Crossrail boss defends yet another delay pushing service three years behind schedule

8 November 2019, 19:29

By Maddie Goodfellow

Crossrail chief Mark Wild has defended yet another delay to the project and said construction will take longer as they "cannot take shortcuts on safety and reliability".

Earlier today, it was announced that Crossrail, which should have opened in December 2018, will now not be ready until 2021 at the earliest.

Speaking to LBC News, Mr Wild said: "In 2019 we've actually completed the construction of Crossrail, a little bit more to do but not much actually.

"Now we're in the latter stages of hooking up all of these very, vey complex and safety critical systems, and that's taken a little bit longer than we expected

When pushed on the timescale and cost of the project, Mr Wild confirmed: "Well we aim to open it now in 2021 as soon as we possibly can.

"We had planned to open it if we could to open it at the latter part of next year but that's just not going to be possible because we can't walk past and won't take shortcuts around safety and reliability."

The project is now three years late
The project is now three years late. Picture: PA

Mr Wild also confirmed that the new project may cost "between 400 million and 650 million pounds more" than expected.

LBC News confronted Mr Wild on behalf of those people who had made big life decisions based on the Crossrail project, such as buying houses in the commuter zone surrounding he line.

Mr Wild responded: "Well I've been doing this job for one year and I'm so disappointed and frustrated that we didn't open the railway last year. I can't really talk about the reasons why I'm just looking forward.

"I do carry that accountability of homeowners, traders, house builders.

"London desperately needs this railway and we're accountable for providing it. What I do know though is we are in the latter stages."

"This is the biggest thing we've ever done in railways and it's got to be done right. So as frustrating as it is, it will be worth it in the end."

The Elizabeth Line is now expected to be completed in 2021
The Elizabeth Line is now expected to be completed in 2021. Picture: PA

LBC News also asked Mr Wild how he can defend the delay, saying "If normal people made such a mistake going overboard by years and millions of pounds, they'd be out of a job."

He responded: "Well, firstly, it is it was a failure last year, not opening really well documented.

"The phase we're in now, we've actually done very, very well in 2019, with the physical construction.

"I really do ask people to reflect on doing this thoroughly, diligently and we can't walk past safety critical and reliability issues.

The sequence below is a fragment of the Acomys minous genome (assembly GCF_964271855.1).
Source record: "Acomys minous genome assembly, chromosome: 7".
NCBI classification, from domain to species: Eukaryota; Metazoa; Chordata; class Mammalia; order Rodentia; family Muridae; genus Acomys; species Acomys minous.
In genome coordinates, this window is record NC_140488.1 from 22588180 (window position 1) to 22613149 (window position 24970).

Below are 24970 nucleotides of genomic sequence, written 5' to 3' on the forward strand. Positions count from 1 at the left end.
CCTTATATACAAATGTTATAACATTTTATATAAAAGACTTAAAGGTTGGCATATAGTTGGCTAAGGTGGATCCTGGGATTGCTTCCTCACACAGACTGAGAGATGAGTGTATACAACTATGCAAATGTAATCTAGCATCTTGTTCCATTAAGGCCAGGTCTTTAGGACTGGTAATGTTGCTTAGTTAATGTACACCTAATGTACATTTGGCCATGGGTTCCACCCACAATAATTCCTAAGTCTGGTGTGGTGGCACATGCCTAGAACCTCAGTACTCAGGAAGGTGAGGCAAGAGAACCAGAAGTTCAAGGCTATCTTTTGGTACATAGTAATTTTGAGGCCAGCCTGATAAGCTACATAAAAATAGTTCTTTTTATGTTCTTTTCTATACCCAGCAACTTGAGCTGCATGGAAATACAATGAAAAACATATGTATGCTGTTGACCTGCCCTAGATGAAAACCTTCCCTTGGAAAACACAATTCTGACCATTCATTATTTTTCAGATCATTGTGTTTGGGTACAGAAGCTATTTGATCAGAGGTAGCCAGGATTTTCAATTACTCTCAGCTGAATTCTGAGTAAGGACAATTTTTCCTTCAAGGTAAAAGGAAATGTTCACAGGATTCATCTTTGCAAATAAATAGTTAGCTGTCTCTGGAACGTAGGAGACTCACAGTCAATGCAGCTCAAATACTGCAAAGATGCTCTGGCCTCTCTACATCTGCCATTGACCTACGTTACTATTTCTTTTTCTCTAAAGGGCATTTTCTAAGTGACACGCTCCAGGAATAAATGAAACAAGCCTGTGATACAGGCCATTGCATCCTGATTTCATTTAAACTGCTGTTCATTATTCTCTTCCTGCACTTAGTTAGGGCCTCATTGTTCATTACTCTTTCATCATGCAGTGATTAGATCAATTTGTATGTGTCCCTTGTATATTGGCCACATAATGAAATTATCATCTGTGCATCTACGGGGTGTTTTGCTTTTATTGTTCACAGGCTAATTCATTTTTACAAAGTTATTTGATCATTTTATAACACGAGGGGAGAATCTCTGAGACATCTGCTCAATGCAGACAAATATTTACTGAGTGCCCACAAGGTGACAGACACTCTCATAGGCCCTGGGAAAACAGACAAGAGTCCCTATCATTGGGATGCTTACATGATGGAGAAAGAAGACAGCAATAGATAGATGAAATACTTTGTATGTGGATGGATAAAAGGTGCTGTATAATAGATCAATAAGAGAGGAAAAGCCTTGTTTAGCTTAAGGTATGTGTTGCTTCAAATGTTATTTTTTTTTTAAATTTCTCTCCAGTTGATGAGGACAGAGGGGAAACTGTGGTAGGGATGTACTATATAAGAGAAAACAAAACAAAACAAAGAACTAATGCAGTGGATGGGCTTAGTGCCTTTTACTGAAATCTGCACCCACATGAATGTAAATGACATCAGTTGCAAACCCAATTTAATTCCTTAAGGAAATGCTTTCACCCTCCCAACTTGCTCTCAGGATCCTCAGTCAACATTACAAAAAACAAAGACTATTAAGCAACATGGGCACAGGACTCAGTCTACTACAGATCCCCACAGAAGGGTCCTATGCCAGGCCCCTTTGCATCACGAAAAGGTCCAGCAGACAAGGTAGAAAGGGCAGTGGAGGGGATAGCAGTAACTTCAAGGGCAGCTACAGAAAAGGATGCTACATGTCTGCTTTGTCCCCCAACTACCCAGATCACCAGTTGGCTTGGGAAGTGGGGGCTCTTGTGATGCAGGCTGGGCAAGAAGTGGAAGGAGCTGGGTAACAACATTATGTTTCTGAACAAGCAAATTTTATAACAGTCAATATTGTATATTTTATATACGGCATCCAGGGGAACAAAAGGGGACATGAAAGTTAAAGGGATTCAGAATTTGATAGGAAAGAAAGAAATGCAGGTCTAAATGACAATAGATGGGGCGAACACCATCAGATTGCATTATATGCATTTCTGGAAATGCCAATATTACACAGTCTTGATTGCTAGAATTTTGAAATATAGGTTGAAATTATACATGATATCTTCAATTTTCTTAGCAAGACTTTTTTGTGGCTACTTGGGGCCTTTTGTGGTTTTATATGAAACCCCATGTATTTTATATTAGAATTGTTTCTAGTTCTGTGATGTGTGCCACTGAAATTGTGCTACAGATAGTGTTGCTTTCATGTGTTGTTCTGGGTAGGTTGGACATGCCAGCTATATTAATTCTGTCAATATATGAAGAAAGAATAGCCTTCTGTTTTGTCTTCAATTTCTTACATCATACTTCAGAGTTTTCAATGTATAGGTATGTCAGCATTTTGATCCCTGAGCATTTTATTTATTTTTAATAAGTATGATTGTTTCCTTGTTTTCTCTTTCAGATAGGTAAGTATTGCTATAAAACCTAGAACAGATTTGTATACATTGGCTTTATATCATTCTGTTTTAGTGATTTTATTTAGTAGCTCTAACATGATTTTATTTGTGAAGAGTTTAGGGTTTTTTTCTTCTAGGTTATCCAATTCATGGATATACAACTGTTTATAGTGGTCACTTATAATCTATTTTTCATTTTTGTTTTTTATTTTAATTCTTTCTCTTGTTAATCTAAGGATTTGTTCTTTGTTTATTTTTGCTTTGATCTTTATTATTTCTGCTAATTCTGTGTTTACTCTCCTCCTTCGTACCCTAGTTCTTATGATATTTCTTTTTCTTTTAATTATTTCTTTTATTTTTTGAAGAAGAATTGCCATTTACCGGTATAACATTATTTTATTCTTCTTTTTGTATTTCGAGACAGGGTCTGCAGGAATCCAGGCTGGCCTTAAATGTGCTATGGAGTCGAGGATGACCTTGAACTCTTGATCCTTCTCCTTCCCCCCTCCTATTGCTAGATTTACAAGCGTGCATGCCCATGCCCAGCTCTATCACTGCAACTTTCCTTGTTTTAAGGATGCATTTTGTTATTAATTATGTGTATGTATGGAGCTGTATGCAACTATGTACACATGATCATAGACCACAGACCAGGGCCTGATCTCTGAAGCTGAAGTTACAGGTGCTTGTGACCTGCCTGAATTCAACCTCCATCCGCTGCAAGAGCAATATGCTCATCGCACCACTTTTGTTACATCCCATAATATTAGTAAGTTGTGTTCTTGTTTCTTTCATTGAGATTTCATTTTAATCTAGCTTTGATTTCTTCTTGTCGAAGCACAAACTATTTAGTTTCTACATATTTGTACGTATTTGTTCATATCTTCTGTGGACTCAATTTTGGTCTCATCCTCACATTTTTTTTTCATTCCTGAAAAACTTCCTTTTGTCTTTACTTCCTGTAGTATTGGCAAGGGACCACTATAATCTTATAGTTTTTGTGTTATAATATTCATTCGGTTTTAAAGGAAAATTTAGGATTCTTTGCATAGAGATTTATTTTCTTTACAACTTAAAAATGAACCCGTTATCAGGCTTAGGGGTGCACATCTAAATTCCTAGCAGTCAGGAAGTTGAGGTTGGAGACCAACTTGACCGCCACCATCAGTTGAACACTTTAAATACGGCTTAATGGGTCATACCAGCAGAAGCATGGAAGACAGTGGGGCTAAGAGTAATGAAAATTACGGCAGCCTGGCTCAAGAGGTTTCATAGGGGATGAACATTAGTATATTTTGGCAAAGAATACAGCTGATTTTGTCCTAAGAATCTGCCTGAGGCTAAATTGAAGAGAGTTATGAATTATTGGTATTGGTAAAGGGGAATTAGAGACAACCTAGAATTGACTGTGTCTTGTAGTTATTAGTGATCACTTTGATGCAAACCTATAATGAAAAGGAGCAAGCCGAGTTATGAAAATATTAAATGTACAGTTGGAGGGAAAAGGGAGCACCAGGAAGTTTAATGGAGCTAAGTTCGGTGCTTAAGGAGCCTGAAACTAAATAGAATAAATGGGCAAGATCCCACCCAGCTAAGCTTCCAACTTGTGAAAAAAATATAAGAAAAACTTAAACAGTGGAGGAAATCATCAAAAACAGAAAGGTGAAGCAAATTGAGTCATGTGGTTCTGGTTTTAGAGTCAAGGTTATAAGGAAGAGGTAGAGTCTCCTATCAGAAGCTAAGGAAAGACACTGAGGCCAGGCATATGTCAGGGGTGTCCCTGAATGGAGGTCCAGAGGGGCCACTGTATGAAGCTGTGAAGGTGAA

"It will be worth it in the end, but I'm very sorry it's taking us a little bit longer than we expected.

Mr Wild also laid out what is left to do in the construction and what is causing the delay.

He explained: "The physical construction is getting completed and will be done actually by the end of February next year, with the exception Bond Street, but even Bond Street, which was a problem problem project for us previously is now off the critical path.

"We're doing two things now in the latter stages, we're integrating the world's most complex signalling system, which has the highest levels of safety and reliability and takes many hours of testing.

"We're hooking up and commissioning 2.5 million assets on Crossrail, the biggest thing ever done in railways in Britain, and one of the biggest projects in the world, all safety critical.

He continued: "So everything's installed, we're now in the process of making sure they all work together on the right level of safety.

"The 200 million people using this system can be assured it will be safe and reliable when we open.

Crossrail is now costing an extra £650 million
Crossrail is now costing an extra £650 million. Picture: PA

Earlier today, Transport for London confirmed that the overrun will cost an extra £650 million, taking the total price of the project to £18 billion.

The latest delay has been caused by the need for more time to develop signalling software and to get key safety approvals for the railway.

Crossrail is Britain's biggest infrastructure project in decades.

TfL said it had agreed along with the Department for Transport that the financing package would stay in place and the two departments were in talks about how to cover the extra costs.

A spokesperson said: “TfL has been advised by Crossrail Ltd that their latest assessment is that the opening of the central section will not occur in 2020, which was the first part of the previously declared opening window.

“The Elizabeth line will open as soon as practically possible in 2021.”